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Historian William Manchester, biographer of Churchill, dies at 82

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HARTFORD, Conn. (AP) _ Historian William Manchester, who brought a novelist's flair to his stirring biographies of such 20th century giants as Winston Churchill, Douglas MacArthur and John F. Kennedy, died of cancer Tuesday at 82.

Manchester wrote 18 books, including two novels, but was best known in recent years for his magisterial, multivolume biography of Churchill, ``The Last Lion.'' Two strokes prevented Manchester from completing the much-anticipated third volume, covering most of the World War II years.

Just last month, Paul Reid, a feature writer at The Palm Beach Post, was chosen to help finish the book.

``He wrote histories or biographies that just take you right there and illuminate, teach, enlighten and anger,'' Reid said.

Manchester died in his sleep at his home in Middletown, his daughter Laurie Manchester said.

``He would have wanted to be remembered as a writer first and foremost, and then as a historian,'' she said. ``Writing came to him easily, it was like breathing.''

Manchester emerged from a working-class childhood in industrial Massachusetts and battlefield experiences as a Marine Corps sergeant in World War II.

Manchester and JFK became friends in 1946 while both were recovering from war wounds. During the 1950s and the Camelot years, Manchester was a confidant and companion to Kennedy, and a frequent visitor to the family's compound in Hyannisport, Mass.

The friendship helped provide Manchester with material for his breakthrough book _ the 1962 ``Portrait of a President,'' the first of three books he wrote about Kennedy.

The shattering experience of the Kennedy assassination the following year led to ``The Death of a President,'' published in 1967.

Jacqueline Kennedy tried to block the book's publication, saying it revealed intimate family details. Manchester eventually agreed to drop certain passages. The book sold more than a million copies.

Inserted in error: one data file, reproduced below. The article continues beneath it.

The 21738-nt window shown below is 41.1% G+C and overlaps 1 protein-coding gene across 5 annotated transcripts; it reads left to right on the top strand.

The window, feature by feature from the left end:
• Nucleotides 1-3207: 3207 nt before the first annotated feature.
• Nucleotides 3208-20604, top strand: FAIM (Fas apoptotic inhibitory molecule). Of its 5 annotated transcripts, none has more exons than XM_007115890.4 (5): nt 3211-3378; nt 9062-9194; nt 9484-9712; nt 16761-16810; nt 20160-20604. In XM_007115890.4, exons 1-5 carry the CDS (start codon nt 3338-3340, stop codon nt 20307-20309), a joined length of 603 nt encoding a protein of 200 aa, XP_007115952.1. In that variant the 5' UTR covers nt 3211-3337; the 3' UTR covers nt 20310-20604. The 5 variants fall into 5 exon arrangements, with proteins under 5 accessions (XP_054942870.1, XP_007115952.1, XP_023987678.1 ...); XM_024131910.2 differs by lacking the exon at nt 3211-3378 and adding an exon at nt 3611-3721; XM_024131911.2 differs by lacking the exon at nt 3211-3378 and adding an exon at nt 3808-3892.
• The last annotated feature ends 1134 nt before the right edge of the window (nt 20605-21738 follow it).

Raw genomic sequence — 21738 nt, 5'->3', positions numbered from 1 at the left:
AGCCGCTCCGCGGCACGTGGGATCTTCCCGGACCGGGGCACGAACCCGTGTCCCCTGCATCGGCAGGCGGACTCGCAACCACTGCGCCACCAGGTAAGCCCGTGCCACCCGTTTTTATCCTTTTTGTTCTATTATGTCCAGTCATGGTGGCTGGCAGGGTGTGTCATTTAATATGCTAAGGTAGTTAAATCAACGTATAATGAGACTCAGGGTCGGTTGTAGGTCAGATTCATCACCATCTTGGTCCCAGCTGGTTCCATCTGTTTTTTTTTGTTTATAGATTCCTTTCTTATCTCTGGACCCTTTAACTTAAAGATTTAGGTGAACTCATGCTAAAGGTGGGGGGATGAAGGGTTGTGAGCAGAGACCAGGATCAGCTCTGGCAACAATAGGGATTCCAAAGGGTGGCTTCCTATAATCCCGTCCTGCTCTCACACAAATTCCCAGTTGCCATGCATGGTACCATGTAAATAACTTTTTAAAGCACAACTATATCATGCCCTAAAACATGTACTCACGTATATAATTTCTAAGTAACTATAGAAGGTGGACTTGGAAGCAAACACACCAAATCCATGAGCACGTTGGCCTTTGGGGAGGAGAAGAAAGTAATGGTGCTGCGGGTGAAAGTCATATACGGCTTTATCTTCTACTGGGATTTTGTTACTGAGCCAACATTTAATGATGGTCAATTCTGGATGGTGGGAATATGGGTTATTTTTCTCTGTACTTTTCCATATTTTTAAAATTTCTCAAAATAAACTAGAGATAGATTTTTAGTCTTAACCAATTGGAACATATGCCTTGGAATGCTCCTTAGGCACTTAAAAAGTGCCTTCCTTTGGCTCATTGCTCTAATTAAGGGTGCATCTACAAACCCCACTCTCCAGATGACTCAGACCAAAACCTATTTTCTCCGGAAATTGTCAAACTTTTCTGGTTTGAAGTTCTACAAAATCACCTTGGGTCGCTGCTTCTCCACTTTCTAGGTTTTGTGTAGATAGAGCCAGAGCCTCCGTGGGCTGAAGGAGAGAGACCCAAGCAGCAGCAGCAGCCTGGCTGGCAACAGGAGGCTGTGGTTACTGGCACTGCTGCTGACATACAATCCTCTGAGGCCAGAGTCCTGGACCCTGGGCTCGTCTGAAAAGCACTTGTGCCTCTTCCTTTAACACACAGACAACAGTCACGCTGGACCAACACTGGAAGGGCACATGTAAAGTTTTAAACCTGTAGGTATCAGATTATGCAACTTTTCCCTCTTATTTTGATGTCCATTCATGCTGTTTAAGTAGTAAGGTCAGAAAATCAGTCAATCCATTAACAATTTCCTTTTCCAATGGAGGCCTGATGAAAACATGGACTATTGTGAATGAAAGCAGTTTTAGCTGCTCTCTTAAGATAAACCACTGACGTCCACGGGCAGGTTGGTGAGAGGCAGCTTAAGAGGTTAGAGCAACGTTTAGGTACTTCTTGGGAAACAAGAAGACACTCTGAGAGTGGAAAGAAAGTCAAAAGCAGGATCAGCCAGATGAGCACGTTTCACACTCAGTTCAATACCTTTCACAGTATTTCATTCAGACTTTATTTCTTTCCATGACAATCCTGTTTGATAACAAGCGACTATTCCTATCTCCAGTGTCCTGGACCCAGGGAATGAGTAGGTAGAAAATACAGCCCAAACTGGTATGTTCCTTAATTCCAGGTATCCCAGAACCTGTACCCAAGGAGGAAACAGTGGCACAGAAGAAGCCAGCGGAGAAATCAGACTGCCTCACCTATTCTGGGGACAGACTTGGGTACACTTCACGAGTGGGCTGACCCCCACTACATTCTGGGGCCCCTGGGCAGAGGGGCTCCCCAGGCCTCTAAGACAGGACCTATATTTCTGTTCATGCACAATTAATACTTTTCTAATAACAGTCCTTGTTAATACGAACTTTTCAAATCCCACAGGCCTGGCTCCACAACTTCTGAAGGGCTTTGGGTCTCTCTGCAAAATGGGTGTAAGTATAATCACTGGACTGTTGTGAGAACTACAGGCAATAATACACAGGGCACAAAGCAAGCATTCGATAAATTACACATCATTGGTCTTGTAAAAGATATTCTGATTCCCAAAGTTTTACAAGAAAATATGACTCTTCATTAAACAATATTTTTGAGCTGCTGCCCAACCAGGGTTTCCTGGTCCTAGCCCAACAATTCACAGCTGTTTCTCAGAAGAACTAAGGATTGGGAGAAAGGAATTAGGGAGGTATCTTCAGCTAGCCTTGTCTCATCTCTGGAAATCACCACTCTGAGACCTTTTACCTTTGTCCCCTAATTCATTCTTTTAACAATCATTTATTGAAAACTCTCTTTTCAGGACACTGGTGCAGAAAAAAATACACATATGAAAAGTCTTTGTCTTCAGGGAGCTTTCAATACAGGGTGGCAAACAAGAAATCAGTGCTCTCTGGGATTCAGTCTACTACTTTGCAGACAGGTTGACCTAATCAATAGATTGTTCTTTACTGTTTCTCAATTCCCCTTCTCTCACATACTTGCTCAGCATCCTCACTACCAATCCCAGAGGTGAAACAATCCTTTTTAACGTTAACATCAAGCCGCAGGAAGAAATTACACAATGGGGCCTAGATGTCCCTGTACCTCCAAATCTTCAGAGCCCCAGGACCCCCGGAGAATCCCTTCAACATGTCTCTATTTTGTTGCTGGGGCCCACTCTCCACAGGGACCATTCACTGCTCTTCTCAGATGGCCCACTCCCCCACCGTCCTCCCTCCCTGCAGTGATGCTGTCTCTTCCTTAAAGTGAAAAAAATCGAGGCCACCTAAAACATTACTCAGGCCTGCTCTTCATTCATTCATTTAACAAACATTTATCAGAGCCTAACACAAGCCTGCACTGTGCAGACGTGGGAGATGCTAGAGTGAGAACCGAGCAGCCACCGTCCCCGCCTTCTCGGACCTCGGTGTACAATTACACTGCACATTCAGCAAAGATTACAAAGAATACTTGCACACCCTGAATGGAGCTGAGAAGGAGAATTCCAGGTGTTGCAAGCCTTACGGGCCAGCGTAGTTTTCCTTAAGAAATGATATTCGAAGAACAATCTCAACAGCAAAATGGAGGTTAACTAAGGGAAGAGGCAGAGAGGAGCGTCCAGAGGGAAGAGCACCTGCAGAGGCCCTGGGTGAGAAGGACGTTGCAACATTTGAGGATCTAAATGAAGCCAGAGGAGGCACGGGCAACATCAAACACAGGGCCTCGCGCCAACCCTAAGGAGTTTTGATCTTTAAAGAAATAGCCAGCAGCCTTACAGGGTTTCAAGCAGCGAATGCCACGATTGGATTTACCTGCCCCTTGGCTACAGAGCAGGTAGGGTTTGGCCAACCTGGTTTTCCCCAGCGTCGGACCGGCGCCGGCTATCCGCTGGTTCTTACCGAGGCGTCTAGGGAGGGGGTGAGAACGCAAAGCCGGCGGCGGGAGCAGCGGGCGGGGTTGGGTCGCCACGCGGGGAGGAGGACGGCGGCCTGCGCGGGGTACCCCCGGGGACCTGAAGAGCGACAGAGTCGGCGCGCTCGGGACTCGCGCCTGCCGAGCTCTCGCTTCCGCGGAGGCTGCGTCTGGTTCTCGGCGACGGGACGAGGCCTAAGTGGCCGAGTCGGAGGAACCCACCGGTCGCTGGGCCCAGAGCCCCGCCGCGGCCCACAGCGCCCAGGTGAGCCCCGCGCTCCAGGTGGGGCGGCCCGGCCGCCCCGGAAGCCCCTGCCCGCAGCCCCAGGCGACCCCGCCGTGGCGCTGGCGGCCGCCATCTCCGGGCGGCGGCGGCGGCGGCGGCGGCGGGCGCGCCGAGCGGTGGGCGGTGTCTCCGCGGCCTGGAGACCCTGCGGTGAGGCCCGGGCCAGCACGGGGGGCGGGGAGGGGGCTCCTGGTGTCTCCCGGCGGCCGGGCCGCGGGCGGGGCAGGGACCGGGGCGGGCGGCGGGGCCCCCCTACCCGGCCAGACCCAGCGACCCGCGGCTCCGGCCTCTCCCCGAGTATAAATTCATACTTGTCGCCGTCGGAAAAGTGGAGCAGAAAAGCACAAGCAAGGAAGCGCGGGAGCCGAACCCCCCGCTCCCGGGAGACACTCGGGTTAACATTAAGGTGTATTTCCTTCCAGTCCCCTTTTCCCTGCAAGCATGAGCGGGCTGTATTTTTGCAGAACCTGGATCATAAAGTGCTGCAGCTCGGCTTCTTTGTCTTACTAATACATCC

Explaining the Kennedy mystique in ``The Death of a President,'' Manchester wrote: ``The nub of the matter was that Kennedy had met the emotional needs of his people. His achievements had been genuine. His dreams and his oratory had electrified a country grown stale and listless and a world drifting helplessly toward Armageddon.''

In a 1999 New York Times interview, he said he thought so many people believed Kennedy was killed in a conspiracy because of ``that dreadful Oliver Stone movie'' _ ``JFK'' _ and because people felt someone as insignificant as Lee Harvey Oswald could not have done such a momentous thing.

``If you put the murder of the president of the United States at one end of the scale, and you put that waif Oswald on the other end, it just doesn't balance,'' he said. ``And you want to put something on Oswald's side to make it balance. A conspiracy would do that beautifully. Unfortunately, there is no evidence whatever of that.''

In 1983, 20 years after the assassination, he wrote ``One Brief Shining Moment,'' an affectionate retrospective of the Kennedy years.

After his 1968 ``Arms of Krupp'' _ a history of the German arms-maker _ and his history of the United States from 1933 to 1973, ``The Glory and the Dream,'' Manchester took on other major historical figures.

His 1978 biography of MacArthur, ``American Caesar,'' received a National Book Award nomination and became the basis for a movie.

The first volume of his anticipated three-book biography of Churchill, ``The Last Lion: Visions of Glory 1874-1932,'' was published in 1983. The sequel, ``The Last Lion: Alone 1932-1940,'' came out in 1988.

Despite mixed reviews, the Churchill books sold hundreds of thousands of copies. They were so beloved that when the U.S. Navy commissioned a guided-missile destroyer named after Churchill, it installed signed copies of Manchester's books in the ship's library.

The most personal of his works was an attempt to exorcise demons and recurring wartime nightmares _ ``Goodbye, Darkness,'' published in 1980. Manchester describes growing up in Attleboro, Mass., as the son of a wounded World War I Marine. The book relates Manchester's World War II experiences on Okinawa, where he was wounded twice, and his visits to other Pacific battlegrounds during the late 1970s.

In his concluding note to the book, Manchester wrote: ``This, then, was the life I knew, where death sought me, during which I was transformed from a cheeky youth to a troubled man who, for over 30 years, repressed what he could not bear to remember.''

After the war, he earned a bachelor's degree at the University of Massachusetts and a master's from the University of Missouri.

He was a reporter for the Daily Oklahoman in Oklahoma City and for The (Baltimore) Sun, where he was a war correspondent. His first book, ``Disturber of the Peace,'' came out in 1951.

Manchester left daily journalism in 1955, the year he began his long association with Wesleyan University in Connecticut. He became managing editor of publications there, a job he held for 10 years. He recently was adjunct professor of history and writer-in-residence.

In explaining his decision to stop writing, an ailing Manchester told the Times in 2001 he could no longer approach his usual prodigious output.

``I can't put things together; I can't make the connections,'' he said.

His wife, Julia, died in 1998. He is survived by three children, three grandchildren and a brother.
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